Potential action of copper surfaces on meticillin-resistant Staphylococcus aureus


  • All the authors have agreed to this submission and have agreed that the corresponding author L. Weaver may act on their behalf throughout the review and publication process.

Louise Weaver, presently at Institute of Environmental Science and Research Ltd, Christchurch Science Centre, 27 Creyke Road, Ilam, Christchurch 8041, New Zealand. E-mail: louise.weaver@esr.cri.govt.nz


Aims:  Studies to date have shown rapid killing of bacterial cells when exposed to copper surfaces. The mechanistic action of copper on bacterial cells is so far unknown.

Methods and Results:  To investigate potential mechanisms involved, meticillin-resistant Staphylococcus aureus (MRSA) cells (107 CFU) were inoculated onto coupons of copper or stainless steel and stained with either the viability fluorophore 5-cyano-2,3-ditolyl tetrazolium (CTC), to detect respiration, or BacLight™ (SYTO9/propidium iodide), to determine cell wall integrity. Coupons were then observed in-situ using epifluorescence microscopy. In addition, DNA from cells inoculated onto either copper or stainless steel surfaces was isolated and analysed by agarose gel electrophoresis. An effect on cellular respiration with CTC reduction was evident but no effect on cell membrane integrity (BacLight™) was observed. Results from the DNA isolation indicated a copper-induced detrimental effect on MRSA genomic material as no bands were observed after exposure to copper surface.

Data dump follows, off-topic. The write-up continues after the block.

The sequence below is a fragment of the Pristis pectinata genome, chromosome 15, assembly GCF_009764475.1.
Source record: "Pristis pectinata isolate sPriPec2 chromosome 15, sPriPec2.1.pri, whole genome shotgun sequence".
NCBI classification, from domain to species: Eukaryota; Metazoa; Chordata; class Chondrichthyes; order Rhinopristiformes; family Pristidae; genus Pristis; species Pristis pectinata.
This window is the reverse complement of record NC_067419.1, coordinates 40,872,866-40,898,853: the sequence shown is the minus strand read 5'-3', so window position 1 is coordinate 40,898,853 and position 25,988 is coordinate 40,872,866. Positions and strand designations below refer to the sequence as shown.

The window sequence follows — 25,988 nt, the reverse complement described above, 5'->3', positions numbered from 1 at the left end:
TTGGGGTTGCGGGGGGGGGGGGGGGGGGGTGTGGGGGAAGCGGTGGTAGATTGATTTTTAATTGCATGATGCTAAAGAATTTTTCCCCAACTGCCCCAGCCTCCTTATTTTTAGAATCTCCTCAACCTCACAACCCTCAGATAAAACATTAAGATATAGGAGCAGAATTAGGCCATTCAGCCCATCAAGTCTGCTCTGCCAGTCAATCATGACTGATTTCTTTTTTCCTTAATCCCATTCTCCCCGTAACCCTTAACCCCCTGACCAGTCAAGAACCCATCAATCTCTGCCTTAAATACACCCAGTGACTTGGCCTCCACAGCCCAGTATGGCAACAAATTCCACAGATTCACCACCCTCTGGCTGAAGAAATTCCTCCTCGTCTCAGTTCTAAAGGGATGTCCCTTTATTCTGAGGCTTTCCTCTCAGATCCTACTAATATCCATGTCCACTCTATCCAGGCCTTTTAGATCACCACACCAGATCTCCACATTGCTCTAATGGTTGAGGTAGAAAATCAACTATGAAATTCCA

Conclusions:  The results indicate that exposure to copper surfaces rapidly kills MRSA by compromising cellular respiration and damaging DNA, with little effect on cell membrane integrity.

Significance and Impact of the study:  This research provides a mechanistic explanation in support of previous suggestions that although copper surfaces do not affect membrane integrity of cells, there is still a rapid antimicrobial effect.